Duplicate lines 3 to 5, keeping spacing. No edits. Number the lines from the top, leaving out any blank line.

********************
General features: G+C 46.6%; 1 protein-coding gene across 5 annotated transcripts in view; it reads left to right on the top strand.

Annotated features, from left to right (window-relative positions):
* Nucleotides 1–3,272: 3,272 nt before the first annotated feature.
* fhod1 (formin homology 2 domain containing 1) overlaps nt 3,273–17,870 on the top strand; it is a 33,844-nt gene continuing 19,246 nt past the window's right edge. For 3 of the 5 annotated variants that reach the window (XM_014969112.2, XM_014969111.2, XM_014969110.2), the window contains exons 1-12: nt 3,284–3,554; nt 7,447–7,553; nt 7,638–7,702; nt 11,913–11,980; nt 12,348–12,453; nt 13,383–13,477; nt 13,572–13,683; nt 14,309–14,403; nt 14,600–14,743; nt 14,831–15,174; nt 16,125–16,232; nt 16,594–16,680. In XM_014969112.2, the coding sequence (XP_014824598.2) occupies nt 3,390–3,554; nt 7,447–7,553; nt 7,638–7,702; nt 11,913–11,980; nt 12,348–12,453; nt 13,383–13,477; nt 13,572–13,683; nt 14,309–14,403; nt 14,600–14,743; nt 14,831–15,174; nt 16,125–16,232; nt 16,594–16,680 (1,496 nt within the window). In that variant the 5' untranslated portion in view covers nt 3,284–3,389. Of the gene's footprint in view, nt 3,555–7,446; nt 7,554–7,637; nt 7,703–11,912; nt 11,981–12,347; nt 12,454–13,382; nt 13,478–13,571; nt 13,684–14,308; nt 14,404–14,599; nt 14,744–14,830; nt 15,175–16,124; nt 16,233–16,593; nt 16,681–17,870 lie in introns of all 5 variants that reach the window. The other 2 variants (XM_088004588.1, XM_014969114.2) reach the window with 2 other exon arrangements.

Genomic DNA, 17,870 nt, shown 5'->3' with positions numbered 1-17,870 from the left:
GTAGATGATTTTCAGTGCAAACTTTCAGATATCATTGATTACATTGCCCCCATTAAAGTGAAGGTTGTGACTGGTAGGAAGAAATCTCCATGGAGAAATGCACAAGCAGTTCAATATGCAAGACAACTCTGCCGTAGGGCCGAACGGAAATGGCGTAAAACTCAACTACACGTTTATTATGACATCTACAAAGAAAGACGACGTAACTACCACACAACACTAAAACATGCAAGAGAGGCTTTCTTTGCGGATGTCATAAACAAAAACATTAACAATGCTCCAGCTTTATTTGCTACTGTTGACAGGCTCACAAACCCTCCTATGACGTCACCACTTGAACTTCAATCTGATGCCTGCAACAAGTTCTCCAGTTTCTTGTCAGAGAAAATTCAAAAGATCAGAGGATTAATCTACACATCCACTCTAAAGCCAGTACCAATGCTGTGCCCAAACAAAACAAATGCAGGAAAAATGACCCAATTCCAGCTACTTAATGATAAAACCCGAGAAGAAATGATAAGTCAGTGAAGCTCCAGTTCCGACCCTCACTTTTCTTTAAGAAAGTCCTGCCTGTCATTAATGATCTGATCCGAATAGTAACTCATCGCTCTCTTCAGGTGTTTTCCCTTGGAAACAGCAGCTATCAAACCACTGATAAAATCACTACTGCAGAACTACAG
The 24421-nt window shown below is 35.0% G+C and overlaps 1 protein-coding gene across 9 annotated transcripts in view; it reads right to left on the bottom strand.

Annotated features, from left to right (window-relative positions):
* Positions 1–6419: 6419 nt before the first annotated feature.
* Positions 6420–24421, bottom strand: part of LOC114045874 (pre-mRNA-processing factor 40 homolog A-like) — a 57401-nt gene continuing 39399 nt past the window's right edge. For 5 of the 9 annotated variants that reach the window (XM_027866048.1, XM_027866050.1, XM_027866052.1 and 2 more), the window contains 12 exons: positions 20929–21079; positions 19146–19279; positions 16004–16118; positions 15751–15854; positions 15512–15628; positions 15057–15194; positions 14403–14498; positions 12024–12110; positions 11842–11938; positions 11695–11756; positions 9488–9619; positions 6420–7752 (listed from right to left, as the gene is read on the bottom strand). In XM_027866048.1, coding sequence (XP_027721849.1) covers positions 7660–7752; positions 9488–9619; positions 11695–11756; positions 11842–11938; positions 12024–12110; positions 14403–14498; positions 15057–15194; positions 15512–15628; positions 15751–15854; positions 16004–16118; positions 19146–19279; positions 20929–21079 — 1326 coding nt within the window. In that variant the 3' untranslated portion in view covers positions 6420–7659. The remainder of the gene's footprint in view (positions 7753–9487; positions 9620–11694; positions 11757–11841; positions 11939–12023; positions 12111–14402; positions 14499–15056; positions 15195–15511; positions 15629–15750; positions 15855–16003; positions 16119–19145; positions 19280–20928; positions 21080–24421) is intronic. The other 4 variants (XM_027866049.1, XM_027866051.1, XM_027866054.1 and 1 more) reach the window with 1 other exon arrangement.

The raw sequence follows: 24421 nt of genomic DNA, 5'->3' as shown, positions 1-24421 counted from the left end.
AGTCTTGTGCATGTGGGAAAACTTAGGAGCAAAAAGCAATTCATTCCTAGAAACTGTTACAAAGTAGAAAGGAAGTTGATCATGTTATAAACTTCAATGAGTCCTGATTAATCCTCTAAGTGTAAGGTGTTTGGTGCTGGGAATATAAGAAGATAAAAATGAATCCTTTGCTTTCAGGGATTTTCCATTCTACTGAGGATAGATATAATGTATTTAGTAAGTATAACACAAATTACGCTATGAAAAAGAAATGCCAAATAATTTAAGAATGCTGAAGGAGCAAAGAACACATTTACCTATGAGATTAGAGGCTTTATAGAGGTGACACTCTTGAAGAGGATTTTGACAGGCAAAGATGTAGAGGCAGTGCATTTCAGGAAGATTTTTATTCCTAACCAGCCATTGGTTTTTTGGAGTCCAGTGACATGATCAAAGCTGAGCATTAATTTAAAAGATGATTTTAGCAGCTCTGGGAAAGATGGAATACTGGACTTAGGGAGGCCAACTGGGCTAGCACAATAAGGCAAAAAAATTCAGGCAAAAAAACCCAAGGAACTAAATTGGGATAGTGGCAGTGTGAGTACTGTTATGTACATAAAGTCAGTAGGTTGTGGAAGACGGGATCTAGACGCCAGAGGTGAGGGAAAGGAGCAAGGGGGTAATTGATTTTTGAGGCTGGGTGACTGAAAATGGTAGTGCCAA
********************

* Nucleotides 1–3,272: 3,272 nt before the first annotated feature.
* fhod1 (formin homology 2 domain containing 1) overlaps nt 3,273–17,870 on the top strand; it is a 33,844-nt gene continuing 19,246 nt past the window's right edge. For 3 of the 5 annotated variants that reach the window (XM_014969112.2, XM_014969111.2, XM_014969110.2), the window contains exons 1-12: nt 3,284–3,554; nt 7,447–7,553; nt 7,638–7,702; nt 11,913–11,980; nt 12,348–12,453; nt 13,383–13,477; nt 13,572–13,683; nt 14,309–14,403; nt 14,600–14,743; nt 14,831–15,174; nt 16,125–16,232; nt 16,594–16,680. In XM_014969112.2, the coding sequence (XP_014824598.2) occupies nt 3,390–3,554; nt 7,447–7,553; nt 7,638–7,702; nt 11,913–11,980; nt 12,348–12,453; nt 13,383–13,477; nt 13,572–13,683; nt 14,309–14,403; nt 14,600–14,743; nt 14,831–15,174; nt 16,125–16,232; nt 16,594–16,680 (1,496 nt within the window). In that variant the 5' untranslated portion in view covers nt 3,284–3,389. Of the gene's footprint in view, nt 3,555–7,446; nt 7,554–7,637; nt 7,703–11,912; nt 11,981–12,347; nt 12,454–13,382; nt 13,478–13,571; nt 13,684–14,308; nt 14,404–14,599; nt 14,744–14,830; nt 15,175–16,124; nt 16,233–16,593; nt 16,681–17,870 lie in introns of all 5 variants that reach the window. The other 2 variants (XM_088004588.1, XM_014969114.2) reach the window with 2 other exon arrangements.

Genomic DNA, 17,870 nt, shown 5'->3' with positions numbered 1-17,870 from the left: